[cryptography] current limits of proving MITM (Re: Gmail and SSL)
noloader at gmail.com
Sun Dec 16 17:11:54 EST 2012
On Sun, Dec 16, 2012 at 12:07 PM, Ben Laurie <ben at links.org> wrote:
> On Sun, Dec 16, 2012 at 9:48 AM, ianG <iang at iang.org> wrote:
>> Just to nitpick on this point, a CA certainly can claim that they or an
>> agent did not sign a certificate. And, they can provide the evidence, and
>> should have the ability to do this: CAs internally have logs as to what
>> they did or did not sign, and this is part of their internal process.
>> This is because the real world doesn't trust the cryptographic evidence on
>> the face of it, we always need to go back to an independent verification of
>> some form - a further point against Ben's proposal.
> You have not substantiated any points, and this is further nonsense:
> if a CA claims they did not sign something which has been signed with
> their key, then they are claiming they cannot manage their key. They
> are still not acting correctly, either way.
I'm not sure its nonsense :)
But your point and Ian's point are taken: the CA is in jeopardy either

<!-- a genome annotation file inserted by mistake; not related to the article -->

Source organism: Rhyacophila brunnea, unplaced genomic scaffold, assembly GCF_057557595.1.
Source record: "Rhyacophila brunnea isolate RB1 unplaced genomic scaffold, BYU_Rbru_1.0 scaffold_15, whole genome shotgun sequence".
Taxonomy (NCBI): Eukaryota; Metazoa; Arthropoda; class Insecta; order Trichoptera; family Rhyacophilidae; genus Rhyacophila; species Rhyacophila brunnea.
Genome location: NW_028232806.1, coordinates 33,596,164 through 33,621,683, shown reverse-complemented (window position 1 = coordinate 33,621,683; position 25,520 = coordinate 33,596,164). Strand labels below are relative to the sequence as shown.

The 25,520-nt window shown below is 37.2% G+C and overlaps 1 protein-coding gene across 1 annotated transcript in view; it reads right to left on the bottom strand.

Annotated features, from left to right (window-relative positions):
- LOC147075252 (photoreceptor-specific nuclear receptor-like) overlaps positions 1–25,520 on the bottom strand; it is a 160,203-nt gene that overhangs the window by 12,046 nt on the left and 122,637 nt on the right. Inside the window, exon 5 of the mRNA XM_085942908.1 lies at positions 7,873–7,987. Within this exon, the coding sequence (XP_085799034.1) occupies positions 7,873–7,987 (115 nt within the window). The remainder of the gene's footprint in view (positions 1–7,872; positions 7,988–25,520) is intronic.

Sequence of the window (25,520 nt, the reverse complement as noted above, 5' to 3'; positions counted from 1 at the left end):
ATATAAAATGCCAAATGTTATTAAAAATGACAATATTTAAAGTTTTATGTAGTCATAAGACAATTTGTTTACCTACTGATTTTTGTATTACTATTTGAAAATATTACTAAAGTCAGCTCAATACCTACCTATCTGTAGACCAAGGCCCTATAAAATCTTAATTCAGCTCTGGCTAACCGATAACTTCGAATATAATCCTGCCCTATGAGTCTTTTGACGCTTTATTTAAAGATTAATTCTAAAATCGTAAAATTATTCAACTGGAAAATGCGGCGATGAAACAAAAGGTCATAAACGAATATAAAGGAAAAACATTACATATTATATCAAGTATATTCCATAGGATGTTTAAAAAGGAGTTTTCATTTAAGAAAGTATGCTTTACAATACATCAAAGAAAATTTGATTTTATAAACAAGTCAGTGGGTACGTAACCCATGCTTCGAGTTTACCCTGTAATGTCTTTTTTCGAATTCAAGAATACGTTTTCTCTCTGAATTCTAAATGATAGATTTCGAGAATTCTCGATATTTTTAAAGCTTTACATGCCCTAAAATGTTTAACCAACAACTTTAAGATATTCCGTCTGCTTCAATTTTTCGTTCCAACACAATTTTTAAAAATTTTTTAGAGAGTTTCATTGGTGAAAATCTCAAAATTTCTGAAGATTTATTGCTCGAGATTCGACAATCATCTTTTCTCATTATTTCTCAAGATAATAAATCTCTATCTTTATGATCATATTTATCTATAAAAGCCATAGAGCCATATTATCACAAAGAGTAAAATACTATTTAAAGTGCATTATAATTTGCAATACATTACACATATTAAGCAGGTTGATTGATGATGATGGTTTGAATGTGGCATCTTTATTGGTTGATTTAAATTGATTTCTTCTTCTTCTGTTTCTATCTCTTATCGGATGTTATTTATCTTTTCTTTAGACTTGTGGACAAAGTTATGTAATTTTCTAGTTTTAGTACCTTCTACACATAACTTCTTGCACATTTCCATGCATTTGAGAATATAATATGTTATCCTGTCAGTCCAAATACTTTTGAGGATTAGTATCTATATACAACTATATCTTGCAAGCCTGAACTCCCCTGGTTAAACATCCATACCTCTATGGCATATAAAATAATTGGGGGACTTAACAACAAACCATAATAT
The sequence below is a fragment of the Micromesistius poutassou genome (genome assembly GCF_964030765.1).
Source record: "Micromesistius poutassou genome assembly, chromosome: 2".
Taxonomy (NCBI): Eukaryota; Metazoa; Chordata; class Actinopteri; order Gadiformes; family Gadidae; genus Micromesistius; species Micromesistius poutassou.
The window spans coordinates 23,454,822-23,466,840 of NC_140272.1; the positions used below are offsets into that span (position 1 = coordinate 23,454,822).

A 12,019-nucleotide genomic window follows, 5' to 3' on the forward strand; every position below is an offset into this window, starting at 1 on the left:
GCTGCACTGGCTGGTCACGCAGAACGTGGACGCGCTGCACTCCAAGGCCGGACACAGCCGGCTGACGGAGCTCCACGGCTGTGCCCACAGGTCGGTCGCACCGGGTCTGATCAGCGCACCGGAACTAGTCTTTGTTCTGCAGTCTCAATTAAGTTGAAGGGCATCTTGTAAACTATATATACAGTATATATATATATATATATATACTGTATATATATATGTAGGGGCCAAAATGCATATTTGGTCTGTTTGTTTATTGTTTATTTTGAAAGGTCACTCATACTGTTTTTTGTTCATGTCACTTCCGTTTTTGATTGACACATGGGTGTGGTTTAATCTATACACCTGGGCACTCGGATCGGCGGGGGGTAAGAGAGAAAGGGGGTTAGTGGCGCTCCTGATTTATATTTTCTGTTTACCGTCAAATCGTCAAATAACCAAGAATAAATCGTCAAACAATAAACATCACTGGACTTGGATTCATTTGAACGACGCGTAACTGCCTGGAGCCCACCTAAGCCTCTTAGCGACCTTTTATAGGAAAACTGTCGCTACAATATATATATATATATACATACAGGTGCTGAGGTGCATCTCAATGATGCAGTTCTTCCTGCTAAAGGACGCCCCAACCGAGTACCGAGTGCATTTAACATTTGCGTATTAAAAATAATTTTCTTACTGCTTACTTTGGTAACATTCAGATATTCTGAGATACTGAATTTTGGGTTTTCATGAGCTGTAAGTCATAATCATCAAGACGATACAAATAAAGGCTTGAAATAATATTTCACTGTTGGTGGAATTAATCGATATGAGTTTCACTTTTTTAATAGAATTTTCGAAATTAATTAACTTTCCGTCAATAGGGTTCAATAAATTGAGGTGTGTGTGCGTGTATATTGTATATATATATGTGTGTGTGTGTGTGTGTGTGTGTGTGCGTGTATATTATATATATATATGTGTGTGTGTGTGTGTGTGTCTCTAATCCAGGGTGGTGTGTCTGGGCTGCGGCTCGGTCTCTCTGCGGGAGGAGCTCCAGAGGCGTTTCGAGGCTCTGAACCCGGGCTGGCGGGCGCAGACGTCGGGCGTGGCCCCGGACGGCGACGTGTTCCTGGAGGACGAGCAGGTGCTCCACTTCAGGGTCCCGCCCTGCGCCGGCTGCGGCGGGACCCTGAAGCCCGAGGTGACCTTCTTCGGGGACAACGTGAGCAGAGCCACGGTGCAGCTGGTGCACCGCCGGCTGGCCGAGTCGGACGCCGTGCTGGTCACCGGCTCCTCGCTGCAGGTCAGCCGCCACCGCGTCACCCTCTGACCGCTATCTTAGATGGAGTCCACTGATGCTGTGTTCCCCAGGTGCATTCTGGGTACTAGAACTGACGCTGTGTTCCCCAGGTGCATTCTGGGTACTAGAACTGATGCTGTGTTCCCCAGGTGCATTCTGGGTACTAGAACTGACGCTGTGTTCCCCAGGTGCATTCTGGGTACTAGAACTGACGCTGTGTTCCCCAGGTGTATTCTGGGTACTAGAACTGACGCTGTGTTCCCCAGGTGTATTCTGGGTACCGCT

way. If they sign a subordinate CA or certificate for a server outside
the owner's control, and then deny afterwards, it likely means their
infrastructure is compromised. It's pretty much an untenable
>From Diginotar and Trustwave, we know its better to issue the
certificate and then claim you did so once caught rather than take the
"infrastructure is compromised" defense.
And to add insult to injury, Trustwave was rewarded for their bad
behavior. The Browser safety nets - such as Mozilla - completely
I suspect in the future an untrustworthy CA will say nothing (i.e.,
neither confirm nor deny), which means someone (the EFF?) will have to
take legal action to pry the answers out of them. "Say Nothing" seems
the be the standard operating procedure from the corporate lawyers
when the corporation is going down a rabbit hole.
That means the process Google (et al) are setting up has to make
provisions for "say nothing." Sticks are mandatory in the "catch me if
you can" corporate world; carrots are optional.
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